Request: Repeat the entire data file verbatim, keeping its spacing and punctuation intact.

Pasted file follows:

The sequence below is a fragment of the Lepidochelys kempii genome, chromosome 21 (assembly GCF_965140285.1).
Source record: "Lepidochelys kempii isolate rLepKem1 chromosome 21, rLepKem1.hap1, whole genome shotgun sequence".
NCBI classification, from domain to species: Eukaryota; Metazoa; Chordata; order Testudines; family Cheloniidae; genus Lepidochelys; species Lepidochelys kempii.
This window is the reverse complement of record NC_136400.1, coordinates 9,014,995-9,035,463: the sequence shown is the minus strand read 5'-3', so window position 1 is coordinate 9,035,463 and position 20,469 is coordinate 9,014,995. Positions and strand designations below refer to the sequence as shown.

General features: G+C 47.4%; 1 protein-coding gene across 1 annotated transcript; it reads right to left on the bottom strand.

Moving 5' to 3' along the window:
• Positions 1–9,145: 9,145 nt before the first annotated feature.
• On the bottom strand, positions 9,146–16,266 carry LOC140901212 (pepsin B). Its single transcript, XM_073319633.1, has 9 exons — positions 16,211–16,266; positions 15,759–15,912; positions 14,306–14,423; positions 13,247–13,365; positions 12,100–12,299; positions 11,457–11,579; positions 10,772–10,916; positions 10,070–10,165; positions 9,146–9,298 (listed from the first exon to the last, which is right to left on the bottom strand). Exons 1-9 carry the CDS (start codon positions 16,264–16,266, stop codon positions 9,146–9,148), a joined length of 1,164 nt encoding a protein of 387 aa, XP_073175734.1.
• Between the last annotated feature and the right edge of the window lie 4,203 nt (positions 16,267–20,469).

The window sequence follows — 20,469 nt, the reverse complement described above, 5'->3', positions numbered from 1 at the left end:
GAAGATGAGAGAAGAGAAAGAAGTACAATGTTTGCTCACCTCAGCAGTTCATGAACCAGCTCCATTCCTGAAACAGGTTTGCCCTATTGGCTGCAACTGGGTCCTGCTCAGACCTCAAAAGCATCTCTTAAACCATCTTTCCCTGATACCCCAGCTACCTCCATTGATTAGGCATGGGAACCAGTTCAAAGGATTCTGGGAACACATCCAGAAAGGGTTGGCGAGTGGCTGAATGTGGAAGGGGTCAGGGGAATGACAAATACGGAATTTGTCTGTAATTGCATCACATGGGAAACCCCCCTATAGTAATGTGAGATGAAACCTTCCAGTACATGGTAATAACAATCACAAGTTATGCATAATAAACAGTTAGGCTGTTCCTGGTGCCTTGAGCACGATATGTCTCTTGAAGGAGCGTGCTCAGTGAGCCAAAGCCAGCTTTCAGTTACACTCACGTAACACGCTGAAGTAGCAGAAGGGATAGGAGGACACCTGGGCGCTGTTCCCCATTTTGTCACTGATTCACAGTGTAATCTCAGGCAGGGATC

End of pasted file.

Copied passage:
The sequence below is a fragment of the Lepidochelys kempii genome, chromosome 21 (assembly GCF_965140285.1).
Source record: "Lepidochelys kempii isolate rLepKem1 chromosome 21, rLepKem1.hap1, whole genome shotgun sequence".
NCBI classification, from domain to species: Eukaryota; Metazoa; Chordata; order Testudines; family Cheloniidae; genus Lepidochelys; species Lepidochelys kempii.
This window is the reverse complement of record NC_136400.1, coordinates 9,014,995-9,035,463: the sequence shown is the minus strand read 5'-3', so window position 1 is coordinate 9,035,463 and position 20,469 is coordinate 9,014,995. Positions and strand designations below refer to the sequence as shown.

General features: G+C 47.4%; 1 protein-coding gene across 1 annotated transcript; it reads right to left on the bottom strand.

Moving 5' to 3' along the window:
• Positions 1–9,145: 9,145 nt before the first annotated feature.
• On the bottom strand, positions 9,146–16,266 carry LOC140901212 (pepsin B). Its single transcript, XM_073319633.1, has 9 exons — positions 16,211–16,266; positions 15,759–15,912; positions 14,306–14,423; positions 13,247–13,365; positions 12,100–12,299; positions 11,457–11,579; positions 10,772–10,916; positions 10,070–10,165; positions 9,146–9,298 (listed from the first exon to the last, which is right to left on the bottom strand). Exons 1-9 carry the CDS (start codon positions 16,264–16,266, stop codon positions 9,146–9,148), a joined length of 1,164 nt encoding a protein of 387 aa, XP_073175734.1.
• Between the last annotated feature and the right edge of the window lie 4,203 nt (positions 16,267–20,469).

The window sequence follows — 20,469 nt, the reverse complement described above, 5'->3', positions numbered from 1 at the left end:
GAAGATGAGAGAAGAGAAAGAAGTACAATGTTTGCTCACCTCAGCAGTTCATGAACCAGCTCCATTCCTGAAACAGGTTTGCCCTATTGGCTGCAACTGGGTCCTGCTCAGACCTCAAAAGCATCTCTTAAACCATCTTTCCCTGATACCCCAGCTACCTCCATTGATTAGGCATGGGAACCAGTTCAAAGGATTCTGGGAACACATCCAGAAAGGGTTGGCGAGTGGCTGAATGTGGAAGGGGTCAGGGGAATGACAAATACGGAATTTGTCTGTAATTGCATCACATGGGAAACCCCCCTATAGTAATGTGAGATGAAACCTTCCAGTACATGGTAATAACAATCACAAGTTATGCATAATAAACAGTTAGGCTGTTCCTGGTGCCTTGAGCACGATATGTCTCTTGAAGGAGCGTGCTCAGTGAGCCAAAGCCAGCTTTCAGTTACACTCACGTAACACGCTGAAGTAGCAGAAGGGATAGGAGGACACCTGGGCGCTGTTCCCCATTTTGTCACTGATTCACAGTGTAATCTCAGGCAGGGATC